Transition to retirement

If you’re looking to reduce your working hours, but aren’t quite ready to retire, a transition to retirement account could be right for you

Understanding a transition to retirement account

A transition to retirement account (sometimes referred to as a ‘transition to pension’ or ‘pre-retirement pension’ account) allows you to access some of your super while you continue to work, provided you’ve reached your preservation age.

By setting up a transition to retirement account using our Allocated Pension Division (APD) product, alongside your super account means you’ll have a super account, which your employer will continue to pay your super contributions into, and a pension account you can start drawing an income from.

This type of account gives you some freedom to reduce your working hours, while supplementing your income.

Determining your preservation age

Your preservation age depends on your date of birth, and once reached means you’re eligible to start accessing your super.

The below table will help you determine when you’ll reach preservation age.

Date of birth

Preservation age

Before 1 July 1963

Already Reached

1 July 1963 - 30 June 1964

59

1 July 1964 and onwards

60

If you’re 65 or over, already retired or need to retire earlier than planned and have met your preservation age you can start an allocated pension account using our Allocated Pension Division (APD) product and access your super.

Transition to retirement rules

If you have met the eligibility conditions you can invest up to any amount of your super balance into a transition to retirement account. However, it should be noted that a $1.7 million cap will apply once you've fully retired or reach age 65 and your account is automatically converted to allocated pension phase. If you hold more than $1.7 million in your account at this point you may be subject to taxes and will be required to withdraw the excess amount over $1.7 million.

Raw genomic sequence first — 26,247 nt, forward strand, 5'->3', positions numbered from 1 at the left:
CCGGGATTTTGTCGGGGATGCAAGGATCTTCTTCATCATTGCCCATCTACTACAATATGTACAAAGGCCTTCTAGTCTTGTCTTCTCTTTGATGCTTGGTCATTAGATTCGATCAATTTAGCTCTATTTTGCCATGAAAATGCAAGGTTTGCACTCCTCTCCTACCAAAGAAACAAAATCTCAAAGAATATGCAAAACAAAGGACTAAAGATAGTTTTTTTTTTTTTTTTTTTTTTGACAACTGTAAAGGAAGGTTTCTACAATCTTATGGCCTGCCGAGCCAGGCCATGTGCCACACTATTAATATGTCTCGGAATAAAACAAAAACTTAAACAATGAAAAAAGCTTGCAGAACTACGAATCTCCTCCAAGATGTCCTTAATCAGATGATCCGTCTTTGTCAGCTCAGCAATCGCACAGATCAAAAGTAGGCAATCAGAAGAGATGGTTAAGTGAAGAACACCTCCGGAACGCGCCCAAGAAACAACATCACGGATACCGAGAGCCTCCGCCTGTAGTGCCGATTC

If you are continuing to work, you need to leave some money in your super account to keep it open, so your employer can continue making contributions. 

You may also want to take into consideration any insurance within your super account, as it may be cancelled if the account closes or there aren’t enough funds to pay the premiums.

Once you’ve set up your transition to retirement account, you can then access between 4% and 10% of the account balance each financial year.

Please note, due to the impacts of COVID-19, the Australian government reduced the minimum amount individuals must withdraw from their pension account from 4% to 2% until 1 July 2023.

Once you let us know you’ve fully retired or you reach 65 years old, your transition to retirement account will automatically be converted to allocated pension phase within the same Allocated Pension Division (APD) product. You’ll then have no limit on the amount that you can withdraw.  

Deciding whether a transition to retirement account is right for you